Fredi Gonzalez is a typical example of a meddling NL manager.
Long ago I thought things like the hit-and-run and the sacrifice bunt were critical to the game. I always thought in the mold of the National League manager rather than the “strategy-less” American League counterpart. After learning a good deal about WPA and the ridiculous importance of outs in the game of baseball (they are, after all, your most limited and thus precious commodity), I realized giving up outs for bases seems ridiculous unless the hitter in question was a complete dunce at the plate, i.e. pitchers.
Fredi Gonzalez is a National League manager through and through. He dislikes the DH and he loves “insider baseball.” He doesn’t pull the trigger too much on the hit-and-run, but boy does he love sacrificing! Remember when Hanley Ramirez laid a sacrifice down against the Nationals earlier this year? Fredi did it again, asking John Baker to sacrifice Cody Ross to second in the seventh inning. Baker failed to do so, forcing Ross out at second. Of course, Fredi naturally pinch hit for the pitcher afterwards and the inning got huge after a pair of singles and Hanley’s grand slam. Still, when the pitcher slot is due next, and your starter is cruising, why force a decent hitter to sacrifice AND pinch hit for the pitcher? Why not let Baker hit and have Miller bunt? If Baker moves the runner, you can still pinch hit, but if you bunt with Baker, you pretty much have to pinch hit for Miller to get the most out of the wasted out. This type of baseball is antiquated and National League managers need to stop doing it. Bunting is hardly ever, if at all, beneficial. We can’t be having anyone other than pitchers do it.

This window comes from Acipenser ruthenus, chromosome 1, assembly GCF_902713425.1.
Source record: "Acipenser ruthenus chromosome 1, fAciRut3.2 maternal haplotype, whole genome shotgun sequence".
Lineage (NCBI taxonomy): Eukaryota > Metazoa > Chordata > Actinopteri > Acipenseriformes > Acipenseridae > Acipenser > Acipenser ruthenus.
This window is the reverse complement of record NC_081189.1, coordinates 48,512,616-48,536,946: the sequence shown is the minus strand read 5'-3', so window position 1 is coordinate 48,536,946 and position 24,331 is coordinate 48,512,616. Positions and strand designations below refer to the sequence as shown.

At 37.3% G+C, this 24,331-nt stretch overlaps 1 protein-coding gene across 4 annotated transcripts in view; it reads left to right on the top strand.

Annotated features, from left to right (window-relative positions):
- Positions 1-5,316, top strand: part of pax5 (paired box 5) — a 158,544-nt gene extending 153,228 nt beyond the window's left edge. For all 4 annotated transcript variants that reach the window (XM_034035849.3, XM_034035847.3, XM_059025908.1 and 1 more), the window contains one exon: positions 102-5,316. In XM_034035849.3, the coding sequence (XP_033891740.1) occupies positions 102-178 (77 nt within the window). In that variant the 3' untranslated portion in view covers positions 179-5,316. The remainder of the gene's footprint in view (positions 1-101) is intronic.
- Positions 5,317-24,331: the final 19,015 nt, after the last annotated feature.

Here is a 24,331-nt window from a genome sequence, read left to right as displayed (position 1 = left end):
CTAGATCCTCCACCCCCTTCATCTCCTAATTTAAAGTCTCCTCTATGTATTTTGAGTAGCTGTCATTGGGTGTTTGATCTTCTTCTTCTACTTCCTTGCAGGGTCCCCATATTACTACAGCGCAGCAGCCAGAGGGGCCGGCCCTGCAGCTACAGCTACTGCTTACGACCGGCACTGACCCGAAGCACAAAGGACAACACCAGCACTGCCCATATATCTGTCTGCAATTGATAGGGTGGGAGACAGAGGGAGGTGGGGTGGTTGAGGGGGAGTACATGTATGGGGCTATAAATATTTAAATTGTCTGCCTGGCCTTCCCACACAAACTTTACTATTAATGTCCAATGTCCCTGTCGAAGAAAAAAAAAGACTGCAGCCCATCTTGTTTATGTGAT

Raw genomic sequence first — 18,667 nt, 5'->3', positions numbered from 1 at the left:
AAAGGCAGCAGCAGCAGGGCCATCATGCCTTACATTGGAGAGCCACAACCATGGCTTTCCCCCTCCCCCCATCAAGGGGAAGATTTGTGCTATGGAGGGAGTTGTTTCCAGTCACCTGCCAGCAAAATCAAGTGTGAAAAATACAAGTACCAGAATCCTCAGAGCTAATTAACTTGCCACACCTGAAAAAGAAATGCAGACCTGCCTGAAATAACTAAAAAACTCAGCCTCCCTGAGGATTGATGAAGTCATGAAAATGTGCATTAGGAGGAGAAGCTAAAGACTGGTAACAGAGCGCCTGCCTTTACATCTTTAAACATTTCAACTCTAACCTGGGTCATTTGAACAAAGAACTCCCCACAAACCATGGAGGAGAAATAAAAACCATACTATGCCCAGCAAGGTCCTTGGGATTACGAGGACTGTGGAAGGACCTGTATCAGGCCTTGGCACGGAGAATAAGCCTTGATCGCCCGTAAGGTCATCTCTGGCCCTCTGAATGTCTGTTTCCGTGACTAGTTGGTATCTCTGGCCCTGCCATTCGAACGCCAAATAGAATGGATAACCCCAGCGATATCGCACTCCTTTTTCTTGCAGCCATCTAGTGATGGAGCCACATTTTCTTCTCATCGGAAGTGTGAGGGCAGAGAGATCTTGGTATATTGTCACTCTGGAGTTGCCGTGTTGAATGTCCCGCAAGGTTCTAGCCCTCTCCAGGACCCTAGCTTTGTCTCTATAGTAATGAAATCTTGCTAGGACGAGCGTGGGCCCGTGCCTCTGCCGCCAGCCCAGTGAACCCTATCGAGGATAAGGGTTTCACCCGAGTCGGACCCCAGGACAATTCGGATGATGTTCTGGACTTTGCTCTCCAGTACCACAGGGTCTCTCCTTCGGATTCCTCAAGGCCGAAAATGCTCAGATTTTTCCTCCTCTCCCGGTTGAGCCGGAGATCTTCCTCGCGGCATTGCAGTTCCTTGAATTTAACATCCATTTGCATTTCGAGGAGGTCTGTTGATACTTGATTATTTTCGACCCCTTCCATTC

Marlins bats continue to wake up.
Good to see the Fish swinging the lumber better. They racked up 13 hits against Baltimore tonight, including two home runs by our offensive double team duo of Ramirez and Dan Uggla; the team tallied four extra-base hits in total. However, the work isn’t done yet. The Marlins walked just twice the entire game, both walks coming in the 12th inning and one of them intentional. The club also failed to string the hits together to force home some extra runs. Bonifacio in particular was at fault. Bonifacio’s high chopper to second base with the bags loaded to drive in a run only slightly diminshed the raging frustration I had when I watched him, after declaring it out loud while watching the game, ground into a double play involving a short throw home from the pitcher’s mound. The club once again couldn’t deliver the runs in the clutch, and such things need to come to an end if the team wants to compete for the NL East.